Can anyone tell me when this stupid notion of a time table for war became de rigeur?  Is it a product of the angry Left’s desperation to abandon Iraq or did it exist before?  My questions are triggered by a headline from Reuters today that shows all the stupidity of both Leftist thinking about war and modern media writing: “Bush, Olmert have no timetable for Gaza crisis end.”

The last point first:  “Crisis.”  In the media world today, everything is a crisis.  The roiling troubles in the world financial markets are a financial crisis.  The earth’s changing climate (something that’s been going on for the earth’s 3 billion year history) was, first, a global cooling crisis, then a global warming crisis, and it’s now a climate change crisis.  This week, there’s a crisis in Gaza.  What the heck does the word crisis mean anymore?  And for whom is Gaza a crisis?  Gazans?  Israelis?  Americans?  It’s a such a careless, overused, misused word that its appearance, rather than adding meaning to a story, saps meaning, and simply adds an element of mindless fear.

And now for the first point, which was my real point:  that timetable.  In what wars have there been timetables?  I can imagine situations in which victory was urged before money ran out.  Certainly funding was a chronic problem for the Continental Congress trying to keep Washington’s troops paid and supplied.  That timetable was “God willing we win before we’re broke” — and it was solved by aid from France.  (So, although France bashing is often fun and easy, it’s always worth remembering that the French nation, out of spite for England, saved the American revolution.  And in that way wars are won and lost.)

Can you just imagine in past wars the kind of scenarios the Leftist media and its fellow travelers now envision and urge?  Silly news stories such as these would emerge from the past:

Dateline March 15, 1863:  President Lincoln announced today that the War Between the States will end on April 1, 1863.  “We’ve given this war a good try,” he announced to the press, “but it’s time to discuss alternative strategies.  On April 1, therefore, we will withdraw all federal troops and discuss reinstating slavery subject to certain strict timetables and controls.  I have spoken with President Davies, and he assures me that slaves will henceforth be paid a living wage and allowed to choose their own places of employment.”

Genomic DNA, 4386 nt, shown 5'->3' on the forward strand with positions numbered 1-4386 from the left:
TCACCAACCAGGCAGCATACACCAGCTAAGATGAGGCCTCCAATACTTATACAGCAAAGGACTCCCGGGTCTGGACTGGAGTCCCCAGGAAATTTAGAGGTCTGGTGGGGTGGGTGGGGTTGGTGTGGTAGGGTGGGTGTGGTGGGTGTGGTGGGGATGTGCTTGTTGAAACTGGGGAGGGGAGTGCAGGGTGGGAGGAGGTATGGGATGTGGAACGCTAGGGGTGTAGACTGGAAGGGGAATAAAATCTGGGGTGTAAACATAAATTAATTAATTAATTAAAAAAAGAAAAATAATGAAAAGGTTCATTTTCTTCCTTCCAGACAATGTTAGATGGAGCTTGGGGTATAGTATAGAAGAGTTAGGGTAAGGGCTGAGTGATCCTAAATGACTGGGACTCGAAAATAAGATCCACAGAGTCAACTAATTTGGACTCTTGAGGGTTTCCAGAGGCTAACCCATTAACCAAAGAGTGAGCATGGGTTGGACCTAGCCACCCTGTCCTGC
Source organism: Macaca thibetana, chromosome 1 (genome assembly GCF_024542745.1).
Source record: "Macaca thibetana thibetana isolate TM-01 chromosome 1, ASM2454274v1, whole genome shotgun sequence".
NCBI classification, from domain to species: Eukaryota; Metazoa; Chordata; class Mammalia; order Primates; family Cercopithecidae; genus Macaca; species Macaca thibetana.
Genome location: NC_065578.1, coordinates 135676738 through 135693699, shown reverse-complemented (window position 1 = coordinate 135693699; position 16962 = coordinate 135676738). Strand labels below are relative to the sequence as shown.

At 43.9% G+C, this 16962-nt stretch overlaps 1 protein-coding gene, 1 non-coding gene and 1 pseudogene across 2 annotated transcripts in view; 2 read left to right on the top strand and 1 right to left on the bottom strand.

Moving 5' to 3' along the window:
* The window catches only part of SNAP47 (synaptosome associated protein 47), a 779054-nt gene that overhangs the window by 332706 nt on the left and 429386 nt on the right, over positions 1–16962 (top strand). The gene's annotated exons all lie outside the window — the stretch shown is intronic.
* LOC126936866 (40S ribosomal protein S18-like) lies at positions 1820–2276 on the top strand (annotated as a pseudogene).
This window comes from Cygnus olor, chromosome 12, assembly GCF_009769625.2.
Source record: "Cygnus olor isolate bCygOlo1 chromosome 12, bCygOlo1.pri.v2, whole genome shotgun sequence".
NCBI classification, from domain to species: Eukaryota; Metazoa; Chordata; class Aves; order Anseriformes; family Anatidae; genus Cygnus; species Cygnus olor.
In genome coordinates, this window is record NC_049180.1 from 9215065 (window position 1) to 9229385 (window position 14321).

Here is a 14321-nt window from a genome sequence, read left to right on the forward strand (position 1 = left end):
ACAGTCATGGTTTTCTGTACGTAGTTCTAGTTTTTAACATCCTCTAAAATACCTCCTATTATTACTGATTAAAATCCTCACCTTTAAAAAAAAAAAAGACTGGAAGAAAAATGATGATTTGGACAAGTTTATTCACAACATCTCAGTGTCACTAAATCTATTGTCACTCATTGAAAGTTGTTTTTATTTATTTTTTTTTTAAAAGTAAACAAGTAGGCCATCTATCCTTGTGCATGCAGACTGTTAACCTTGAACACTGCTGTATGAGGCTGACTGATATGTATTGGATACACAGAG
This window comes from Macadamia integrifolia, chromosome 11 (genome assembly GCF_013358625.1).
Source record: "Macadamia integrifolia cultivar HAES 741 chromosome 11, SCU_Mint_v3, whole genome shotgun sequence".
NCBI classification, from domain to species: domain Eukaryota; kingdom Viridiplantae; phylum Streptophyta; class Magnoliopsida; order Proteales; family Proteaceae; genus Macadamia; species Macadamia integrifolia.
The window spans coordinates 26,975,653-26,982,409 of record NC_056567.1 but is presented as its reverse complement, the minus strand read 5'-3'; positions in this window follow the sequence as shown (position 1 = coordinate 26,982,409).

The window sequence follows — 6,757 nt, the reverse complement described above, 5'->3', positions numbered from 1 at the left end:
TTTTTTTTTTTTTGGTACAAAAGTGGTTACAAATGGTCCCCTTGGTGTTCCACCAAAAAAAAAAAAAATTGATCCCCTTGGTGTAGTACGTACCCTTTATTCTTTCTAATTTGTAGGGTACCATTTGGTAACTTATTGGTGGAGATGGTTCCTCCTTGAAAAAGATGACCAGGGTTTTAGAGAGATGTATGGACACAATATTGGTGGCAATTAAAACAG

[And, in this alternate universe, I can guarantee you a story in the same newspaper, from a year or two later, reporting with surprise that blacks in the South were being treated with a ferocity unparalleled in human history, while vigilante Confederate troops were patrolling the borders between North and South, killing anyone who appeared to be a threat to the South’s efforts to control the slave population.]

Or how about this:

Dateline July 15, 1944:  President Roosevelt and Prime Minister Churchill held a joint press conference today to announce that they will start withdrawing troops from the continent, effective August 1, 1944.  The two nations’ leaders explained that, while the Normandy invasion had indeed established a foothold on the Continent, continued German resistance coupled with increased Allied causalities, had convinced them that it would be expedient to pursue alternate strategies.

“We’ve sufficiently weakened the German infrastructure to believe that a phased withdrawal will still enable us to prevent the Nazis from making further incursions back onto the Normandy outposts,” said a spokesman close to Roosevelt who declined to be named.  “The Nazis have assured us that, with a cessation of hostilities from Allied troops, they will revoke some of the restrictions they have been placing on local populations.  We are still awaiting word on their Jewish policy, but feel assured that a return to the negotiating table will resolve that issue.”

Wars don’t have time tables.  You fight to win.  If you perceive that victory is impossible, you fight to the best possible outcome.  If there is no best possible outcome, you run away in the hopes of fighting another day.  The one thing, however, that you do not ever do, in the midst of a war, especially a war that is running in your favor, is announce to the enemy that, on a specific date, you’re taking your marbles and going home, on the assumption that your enemy will henceforth behave itself well.  The time table position, more than anything else, announces a failure of intelligence and sound thinking in the Left that, with nothing more, should make one suspicious of any ideas Leftists advance.